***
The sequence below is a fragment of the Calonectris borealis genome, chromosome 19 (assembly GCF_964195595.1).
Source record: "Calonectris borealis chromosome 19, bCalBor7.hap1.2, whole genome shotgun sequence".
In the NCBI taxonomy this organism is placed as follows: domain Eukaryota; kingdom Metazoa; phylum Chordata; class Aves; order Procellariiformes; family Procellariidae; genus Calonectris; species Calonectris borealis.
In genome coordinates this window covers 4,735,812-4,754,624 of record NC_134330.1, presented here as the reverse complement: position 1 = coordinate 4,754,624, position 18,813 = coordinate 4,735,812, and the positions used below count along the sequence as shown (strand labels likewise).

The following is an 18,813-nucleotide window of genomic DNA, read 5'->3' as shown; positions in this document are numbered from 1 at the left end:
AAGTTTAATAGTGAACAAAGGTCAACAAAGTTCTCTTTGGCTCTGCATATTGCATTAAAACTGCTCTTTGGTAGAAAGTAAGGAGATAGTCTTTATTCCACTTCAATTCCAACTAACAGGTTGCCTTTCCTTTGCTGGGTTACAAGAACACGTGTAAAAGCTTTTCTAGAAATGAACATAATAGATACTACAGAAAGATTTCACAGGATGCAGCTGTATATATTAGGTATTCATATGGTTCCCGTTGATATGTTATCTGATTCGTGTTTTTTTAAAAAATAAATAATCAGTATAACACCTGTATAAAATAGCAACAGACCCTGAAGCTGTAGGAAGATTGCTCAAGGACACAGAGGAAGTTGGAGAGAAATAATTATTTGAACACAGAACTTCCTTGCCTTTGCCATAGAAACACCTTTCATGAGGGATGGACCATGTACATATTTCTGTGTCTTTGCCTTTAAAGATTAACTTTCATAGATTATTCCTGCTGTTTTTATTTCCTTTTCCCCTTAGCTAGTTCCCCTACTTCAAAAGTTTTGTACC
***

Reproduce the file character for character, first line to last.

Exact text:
The sequence below is a fragment of the Calonectris borealis genome, chromosome 19 (assembly GCF_964195595.1).
Source record: "Calonectris borealis chromosome 19, bCalBor7.hap1.2, whole genome shotgun sequence".
In the NCBI taxonomy this organism is placed as follows: domain Eukaryota; kingdom Metazoa; phylum Chordata; class Aves; order Procellariiformes; family Procellariidae; genus Calonectris; species Calonectris borealis.
In genome coordinates this window covers 4,735,812-4,754,624 of record NC_134330.1, presented here as the reverse complement: position 1 = coordinate 4,754,624, position 18,813 = coordinate 4,735,812, and the positions used below count along the sequence as shown (strand labels likewise).

The following is an 18,813-nucleotide window of genomic DNA, read 5'->3' as shown; positions in this document are numbered from 1 at the left end:
AAGTTTAATAGTGAACAAAGGTCAACAAAGTTCTCTTTGGCTCTGCATATTGCATTAAAACTGCTCTTTGGTAGAAAGTAAGGAGATAGTCTTTATTCCACTTCAATTCCAACTAACAGGTTGCCTTTCCTTTGCTGGGTTACAAGAACACGTGTAAAAGCTTTTCTAGAAATGAACATAATAGATACTACAGAAAGATTTCACAGGATGCAGCTGTATATATTAGGTATTCATATGGTTCCCGTTGATATGTTATCTGATTCGTGTTTTTTTAAAAAATAAATAATCAGTATAACACCTGTATAAAATAGCAACAGACCCTGAAGCTGTAGGAAGATTGCTCAAGGACACAGAGGAAGTTGGAGAGAAATAATTATTTGAACACAGAACTTCCTTGCCTTTGCCATAGAAACACCTTTCATGAGGGATGGACCATGTACATATTTCTGTGTCTTTGCCTTTAAAGATTAACTTTCATAGATTATTCCTGCTGTTTTTATTTCCTTTTCCCCTTAGCTAGTTCCCCTACTTCAAAAGTTTTGTACC